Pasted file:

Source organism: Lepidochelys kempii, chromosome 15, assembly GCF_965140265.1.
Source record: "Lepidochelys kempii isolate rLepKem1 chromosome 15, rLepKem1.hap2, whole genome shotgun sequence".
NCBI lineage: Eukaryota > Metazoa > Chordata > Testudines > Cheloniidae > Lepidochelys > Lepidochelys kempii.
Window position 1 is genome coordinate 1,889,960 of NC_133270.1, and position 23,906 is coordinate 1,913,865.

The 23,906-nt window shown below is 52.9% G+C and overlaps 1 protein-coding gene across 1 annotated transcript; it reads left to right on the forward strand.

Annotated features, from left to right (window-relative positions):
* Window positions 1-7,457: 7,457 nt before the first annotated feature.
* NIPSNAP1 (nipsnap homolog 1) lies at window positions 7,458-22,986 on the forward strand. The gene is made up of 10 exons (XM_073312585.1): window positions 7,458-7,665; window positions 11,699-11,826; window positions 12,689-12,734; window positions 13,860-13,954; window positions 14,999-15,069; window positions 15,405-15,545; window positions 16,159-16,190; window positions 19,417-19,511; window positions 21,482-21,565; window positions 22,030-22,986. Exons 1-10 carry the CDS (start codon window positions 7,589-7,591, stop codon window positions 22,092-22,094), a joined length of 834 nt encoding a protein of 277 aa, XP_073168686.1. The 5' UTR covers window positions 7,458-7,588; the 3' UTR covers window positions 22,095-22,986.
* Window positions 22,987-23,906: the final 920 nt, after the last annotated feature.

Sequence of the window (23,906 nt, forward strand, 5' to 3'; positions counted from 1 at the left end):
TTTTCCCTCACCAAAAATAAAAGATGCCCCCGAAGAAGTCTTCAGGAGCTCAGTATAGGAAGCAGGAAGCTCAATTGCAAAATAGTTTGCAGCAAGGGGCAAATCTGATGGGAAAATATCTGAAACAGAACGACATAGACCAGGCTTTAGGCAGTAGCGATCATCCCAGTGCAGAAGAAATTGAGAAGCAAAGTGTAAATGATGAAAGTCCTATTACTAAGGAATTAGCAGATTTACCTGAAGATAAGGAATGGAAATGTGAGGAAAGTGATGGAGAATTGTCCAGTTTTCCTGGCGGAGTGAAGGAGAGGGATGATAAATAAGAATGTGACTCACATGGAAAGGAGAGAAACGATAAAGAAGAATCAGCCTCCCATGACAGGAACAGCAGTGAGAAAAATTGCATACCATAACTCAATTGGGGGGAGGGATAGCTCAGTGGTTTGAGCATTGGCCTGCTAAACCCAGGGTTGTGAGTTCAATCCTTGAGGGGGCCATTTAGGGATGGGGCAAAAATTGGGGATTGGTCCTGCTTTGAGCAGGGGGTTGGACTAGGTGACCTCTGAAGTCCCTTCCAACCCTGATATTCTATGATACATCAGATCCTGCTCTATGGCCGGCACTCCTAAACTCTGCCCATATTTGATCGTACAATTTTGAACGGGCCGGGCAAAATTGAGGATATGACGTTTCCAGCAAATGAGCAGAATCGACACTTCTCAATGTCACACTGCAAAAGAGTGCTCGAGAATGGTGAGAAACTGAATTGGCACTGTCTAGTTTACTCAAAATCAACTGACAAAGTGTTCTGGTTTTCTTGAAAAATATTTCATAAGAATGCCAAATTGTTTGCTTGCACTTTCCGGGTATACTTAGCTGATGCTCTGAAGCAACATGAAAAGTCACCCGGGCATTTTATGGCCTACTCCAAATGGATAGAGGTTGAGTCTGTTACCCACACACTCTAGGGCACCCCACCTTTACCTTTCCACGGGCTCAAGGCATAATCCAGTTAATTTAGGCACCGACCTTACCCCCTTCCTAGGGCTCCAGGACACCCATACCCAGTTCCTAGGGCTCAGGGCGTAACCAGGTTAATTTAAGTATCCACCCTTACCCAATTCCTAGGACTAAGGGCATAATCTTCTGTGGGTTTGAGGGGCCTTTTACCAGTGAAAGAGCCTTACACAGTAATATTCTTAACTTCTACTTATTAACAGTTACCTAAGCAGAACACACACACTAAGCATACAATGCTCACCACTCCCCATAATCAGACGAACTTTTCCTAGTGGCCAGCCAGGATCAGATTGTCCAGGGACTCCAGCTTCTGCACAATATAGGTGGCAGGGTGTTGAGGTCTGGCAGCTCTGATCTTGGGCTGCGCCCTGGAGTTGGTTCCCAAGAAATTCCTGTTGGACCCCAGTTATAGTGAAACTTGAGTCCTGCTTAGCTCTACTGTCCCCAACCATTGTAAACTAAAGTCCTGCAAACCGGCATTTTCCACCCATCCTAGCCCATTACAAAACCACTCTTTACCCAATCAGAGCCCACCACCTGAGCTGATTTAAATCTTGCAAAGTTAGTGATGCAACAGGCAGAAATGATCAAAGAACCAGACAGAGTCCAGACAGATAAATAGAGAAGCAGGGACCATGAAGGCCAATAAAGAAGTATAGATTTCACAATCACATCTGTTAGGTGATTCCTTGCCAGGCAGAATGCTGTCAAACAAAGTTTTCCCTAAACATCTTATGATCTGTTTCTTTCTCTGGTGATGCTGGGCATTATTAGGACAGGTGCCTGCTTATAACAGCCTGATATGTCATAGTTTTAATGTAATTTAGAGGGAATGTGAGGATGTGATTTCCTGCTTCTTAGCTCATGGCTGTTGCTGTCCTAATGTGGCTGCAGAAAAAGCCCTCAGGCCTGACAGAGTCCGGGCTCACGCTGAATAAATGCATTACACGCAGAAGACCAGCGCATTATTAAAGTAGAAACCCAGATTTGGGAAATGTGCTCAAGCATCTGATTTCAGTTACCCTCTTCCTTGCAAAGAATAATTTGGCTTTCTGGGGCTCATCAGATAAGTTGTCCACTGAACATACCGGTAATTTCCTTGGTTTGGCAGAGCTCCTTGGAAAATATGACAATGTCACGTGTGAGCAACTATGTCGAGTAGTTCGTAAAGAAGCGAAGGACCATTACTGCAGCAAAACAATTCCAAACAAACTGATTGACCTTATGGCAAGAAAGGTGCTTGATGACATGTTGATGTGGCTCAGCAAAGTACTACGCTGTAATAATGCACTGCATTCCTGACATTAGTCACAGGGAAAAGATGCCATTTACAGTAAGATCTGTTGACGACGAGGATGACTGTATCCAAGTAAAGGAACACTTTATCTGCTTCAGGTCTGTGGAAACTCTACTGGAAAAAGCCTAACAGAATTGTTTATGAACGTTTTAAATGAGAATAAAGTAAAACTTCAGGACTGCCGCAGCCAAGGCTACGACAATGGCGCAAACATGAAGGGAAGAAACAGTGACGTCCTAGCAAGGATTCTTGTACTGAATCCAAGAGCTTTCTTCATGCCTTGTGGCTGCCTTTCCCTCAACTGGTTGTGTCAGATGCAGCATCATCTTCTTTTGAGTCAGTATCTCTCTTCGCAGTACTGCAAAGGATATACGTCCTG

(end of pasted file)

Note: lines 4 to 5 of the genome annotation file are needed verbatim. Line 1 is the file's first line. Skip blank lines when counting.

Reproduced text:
Window position 1 is genome coordinate 1,889,960 of NC_133270.1, and position 23,906 is coordinate 1,913,865.

The 23,906-nt window shown below is 52.9% G+C and overlaps 1 protein-coding gene across 1 annotated transcript; it reads left to right on the forward strand.